Cloth ISBN: 9780804744379
Winner of the 2008 MLA Prize for a Distinguished Bibliography, sponsored by the Modern Language Association.
From 1637 to the middle of the eighteenth century, Venice was the world center for operatic activity. No exact chronology of the Venetian stage during this period has previously existed in any language. This reference work, the culmination of two decades of research throughout Europe, provides a secure ordering of 800 operas and 650 related works from the period 1660 to 1760. Derived from thousands of manuscript news-sheets and other unpublished materials, the Chronology provides a wealth of new information on about 1500 works. Each entry in this production-based survey provides not only perfunctory reference information but also a synopsis of the text, eyewitness accounts, and pointers to surviving musical scores. What emerges, in addition to secure dates, is a profusion of new information about events, personalities, patronage, and the response of opera to changing political and social dynamics. Appendixes and supplements provide basic information in Venetian history for music, drama, and theater scholars who are not specialists in Italian studies.
About the author
Eleanor Selfridge-Field is Consulting Professor of Music and Co-Director of the Center for Computer-Assisted Research in the Humanities at Stanford University. She is the author of many books and articles in various fields, including Beyond MIDI (1997); The Music of Benedetto and Alessandro Marcello (1990); and Venetian Instrumental Music from Gabrieli to Vivaldi (1975).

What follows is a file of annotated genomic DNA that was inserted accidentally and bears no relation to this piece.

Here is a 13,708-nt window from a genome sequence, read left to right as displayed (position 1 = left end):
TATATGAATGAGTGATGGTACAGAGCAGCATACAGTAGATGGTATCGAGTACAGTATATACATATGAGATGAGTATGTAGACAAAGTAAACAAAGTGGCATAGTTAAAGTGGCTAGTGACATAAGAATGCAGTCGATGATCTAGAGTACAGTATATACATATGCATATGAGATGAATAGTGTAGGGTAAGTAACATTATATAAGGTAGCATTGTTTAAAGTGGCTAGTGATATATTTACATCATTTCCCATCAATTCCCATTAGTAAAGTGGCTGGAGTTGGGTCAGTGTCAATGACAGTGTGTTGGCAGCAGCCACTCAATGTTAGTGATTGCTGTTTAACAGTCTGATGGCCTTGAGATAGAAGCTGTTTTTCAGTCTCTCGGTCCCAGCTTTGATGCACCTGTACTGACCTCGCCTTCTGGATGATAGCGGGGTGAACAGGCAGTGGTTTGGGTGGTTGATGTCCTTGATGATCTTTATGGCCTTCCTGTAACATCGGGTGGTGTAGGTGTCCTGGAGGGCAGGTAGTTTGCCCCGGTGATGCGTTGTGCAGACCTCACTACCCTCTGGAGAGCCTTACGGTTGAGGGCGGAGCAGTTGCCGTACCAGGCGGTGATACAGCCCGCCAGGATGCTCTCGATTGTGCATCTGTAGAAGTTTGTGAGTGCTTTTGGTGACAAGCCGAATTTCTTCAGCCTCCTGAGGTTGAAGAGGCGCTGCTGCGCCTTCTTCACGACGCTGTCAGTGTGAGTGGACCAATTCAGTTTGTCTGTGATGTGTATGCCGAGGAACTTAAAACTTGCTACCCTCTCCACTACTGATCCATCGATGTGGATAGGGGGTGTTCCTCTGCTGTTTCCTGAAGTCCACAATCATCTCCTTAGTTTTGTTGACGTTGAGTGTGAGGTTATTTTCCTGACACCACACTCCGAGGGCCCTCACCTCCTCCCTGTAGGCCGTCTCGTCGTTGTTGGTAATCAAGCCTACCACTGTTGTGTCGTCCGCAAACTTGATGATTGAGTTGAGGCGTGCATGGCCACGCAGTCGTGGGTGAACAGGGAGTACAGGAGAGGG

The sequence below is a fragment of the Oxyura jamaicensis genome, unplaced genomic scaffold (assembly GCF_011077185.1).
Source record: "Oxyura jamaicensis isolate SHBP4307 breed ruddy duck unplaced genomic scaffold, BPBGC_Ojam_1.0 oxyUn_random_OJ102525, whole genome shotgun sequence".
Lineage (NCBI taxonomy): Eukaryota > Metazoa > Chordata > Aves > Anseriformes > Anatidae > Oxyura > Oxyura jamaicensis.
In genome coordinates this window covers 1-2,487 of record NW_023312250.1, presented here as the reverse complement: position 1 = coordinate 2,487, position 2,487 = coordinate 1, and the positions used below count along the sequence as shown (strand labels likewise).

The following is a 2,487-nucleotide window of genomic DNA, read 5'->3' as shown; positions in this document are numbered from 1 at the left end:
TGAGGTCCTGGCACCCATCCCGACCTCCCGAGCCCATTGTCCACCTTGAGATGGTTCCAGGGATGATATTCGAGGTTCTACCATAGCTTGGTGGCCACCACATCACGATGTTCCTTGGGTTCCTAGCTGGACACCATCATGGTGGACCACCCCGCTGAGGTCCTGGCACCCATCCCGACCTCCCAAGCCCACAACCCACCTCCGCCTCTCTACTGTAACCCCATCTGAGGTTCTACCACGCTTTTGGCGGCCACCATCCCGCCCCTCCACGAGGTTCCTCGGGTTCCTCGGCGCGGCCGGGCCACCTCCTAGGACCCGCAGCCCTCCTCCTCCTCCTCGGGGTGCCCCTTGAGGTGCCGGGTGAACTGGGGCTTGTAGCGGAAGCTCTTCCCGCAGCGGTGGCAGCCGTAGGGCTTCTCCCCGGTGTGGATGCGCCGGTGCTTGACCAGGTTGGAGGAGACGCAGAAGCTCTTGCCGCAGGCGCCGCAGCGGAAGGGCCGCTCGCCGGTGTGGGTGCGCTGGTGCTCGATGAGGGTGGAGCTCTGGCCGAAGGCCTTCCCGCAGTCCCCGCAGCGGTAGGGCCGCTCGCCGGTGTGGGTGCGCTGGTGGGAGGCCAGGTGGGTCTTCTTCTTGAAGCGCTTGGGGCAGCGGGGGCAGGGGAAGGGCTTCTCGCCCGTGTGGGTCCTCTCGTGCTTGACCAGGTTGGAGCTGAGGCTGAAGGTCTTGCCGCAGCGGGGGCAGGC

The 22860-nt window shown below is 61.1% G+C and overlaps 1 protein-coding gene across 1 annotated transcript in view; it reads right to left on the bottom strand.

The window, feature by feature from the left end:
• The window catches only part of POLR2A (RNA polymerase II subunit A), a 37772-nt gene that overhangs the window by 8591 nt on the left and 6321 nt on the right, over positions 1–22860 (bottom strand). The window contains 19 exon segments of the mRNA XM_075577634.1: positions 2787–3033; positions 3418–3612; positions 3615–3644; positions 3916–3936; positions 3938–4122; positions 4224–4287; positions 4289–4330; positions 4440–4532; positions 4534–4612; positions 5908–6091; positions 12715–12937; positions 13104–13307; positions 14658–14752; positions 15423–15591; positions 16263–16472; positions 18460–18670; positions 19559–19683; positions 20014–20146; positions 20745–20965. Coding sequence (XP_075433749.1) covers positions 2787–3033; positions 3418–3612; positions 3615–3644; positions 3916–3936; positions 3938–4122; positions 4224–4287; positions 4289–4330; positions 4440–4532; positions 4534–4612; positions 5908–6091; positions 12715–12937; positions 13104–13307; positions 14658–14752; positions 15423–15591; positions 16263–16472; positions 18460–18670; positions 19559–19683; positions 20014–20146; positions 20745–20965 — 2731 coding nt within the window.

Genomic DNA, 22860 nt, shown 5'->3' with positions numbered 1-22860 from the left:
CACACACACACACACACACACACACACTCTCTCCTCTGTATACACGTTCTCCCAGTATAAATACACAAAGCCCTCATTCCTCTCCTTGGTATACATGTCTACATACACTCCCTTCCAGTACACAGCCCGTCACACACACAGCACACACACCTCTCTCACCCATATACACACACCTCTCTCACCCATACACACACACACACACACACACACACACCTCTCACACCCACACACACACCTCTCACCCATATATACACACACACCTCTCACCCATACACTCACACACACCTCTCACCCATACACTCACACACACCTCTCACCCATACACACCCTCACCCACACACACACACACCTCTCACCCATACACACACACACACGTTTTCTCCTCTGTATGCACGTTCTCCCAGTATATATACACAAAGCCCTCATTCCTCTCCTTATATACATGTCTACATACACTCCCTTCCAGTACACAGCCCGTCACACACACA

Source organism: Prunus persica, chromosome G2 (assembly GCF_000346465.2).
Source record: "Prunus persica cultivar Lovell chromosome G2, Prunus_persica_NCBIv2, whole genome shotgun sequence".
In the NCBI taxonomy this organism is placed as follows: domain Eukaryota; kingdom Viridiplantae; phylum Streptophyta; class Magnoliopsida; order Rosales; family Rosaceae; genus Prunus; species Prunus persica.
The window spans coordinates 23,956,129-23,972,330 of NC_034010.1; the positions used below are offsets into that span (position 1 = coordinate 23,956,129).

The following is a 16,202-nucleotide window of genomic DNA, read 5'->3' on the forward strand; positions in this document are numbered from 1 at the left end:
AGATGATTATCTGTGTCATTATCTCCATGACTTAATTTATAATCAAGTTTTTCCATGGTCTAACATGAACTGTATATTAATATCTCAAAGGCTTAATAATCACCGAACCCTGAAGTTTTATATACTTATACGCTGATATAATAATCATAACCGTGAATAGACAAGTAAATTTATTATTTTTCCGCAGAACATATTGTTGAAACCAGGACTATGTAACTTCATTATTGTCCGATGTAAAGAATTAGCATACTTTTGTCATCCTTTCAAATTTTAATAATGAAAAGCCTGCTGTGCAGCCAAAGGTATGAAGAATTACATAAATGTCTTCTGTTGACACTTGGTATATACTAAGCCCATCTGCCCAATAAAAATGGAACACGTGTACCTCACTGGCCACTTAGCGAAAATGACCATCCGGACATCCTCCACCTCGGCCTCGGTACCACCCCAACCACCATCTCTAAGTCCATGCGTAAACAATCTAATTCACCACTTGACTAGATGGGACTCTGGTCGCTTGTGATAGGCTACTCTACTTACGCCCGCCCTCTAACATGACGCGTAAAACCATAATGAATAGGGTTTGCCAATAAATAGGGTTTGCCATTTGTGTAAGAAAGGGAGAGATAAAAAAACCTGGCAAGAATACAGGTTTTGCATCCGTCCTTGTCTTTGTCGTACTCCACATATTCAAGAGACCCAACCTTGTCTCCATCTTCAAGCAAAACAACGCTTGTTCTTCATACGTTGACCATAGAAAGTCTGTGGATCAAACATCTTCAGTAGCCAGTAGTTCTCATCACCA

"The difficulties in establishing a chronology of Venetian opera have plagued scholars for centuries. . . . In A New Chronology of Venetian Opera and Related Genres, 1660-1760, Eleanor Selfridge-Field, using sources not fully exploited before, has resolved nearly all the problems. . . . This is a major accomplishment, and will make the book an important reference tool."
—Jonathan E. Glixon, Music & Letters
"What a wonderful resource for lovers of La Serenissima. These books give one a terrific sense of the place and its vibrant cutlure. One wants to travel back in time to be a part of it." —Nicholas McGegan, Music Director, Philharmonia Baroque Orchestra
"The phenomenon of Venetian opera in the late seventeenth and early eighteenth centuries, though of great importance both historically and artistically, is still poorly understood. A New Chronology of Venetian Opera is without doubt the most remarkable work on Venetian opera for the period 1660-1760 to appear in many decades. To have arranged in a so homogeneous and coherent a series thousands of pieces of information of such disparate origins is in itself a titanic effort. A New Chronology highlights the conditions that influenced the mechanisms of production, the diverse levels of theatrical genres, and the selection of dramatic subjects." —Lorenzo Bianconi, University of Bologna
"It is a surprising fact that there has been no all-embracing chronology of the Venetian stage, indubitably the princess of all stages, since Wiel's study of 1897. In its wide-ranging remit, A New Chronology takes in most of what is currently known to be available in primary and secondary sources. It also adds a good deal of information not available previously." —Michael Talbot, University of Liverpool
"Many readers will find their needs met by the New Chronology, with its concise introduction to Venice's theatrical seasons and repertory; those wanting full or detailed information on time and its measurement, the definition of the theatrical seasons or the relation between these and Venetian society and customs in general will have to consult Song and Season." —Early Music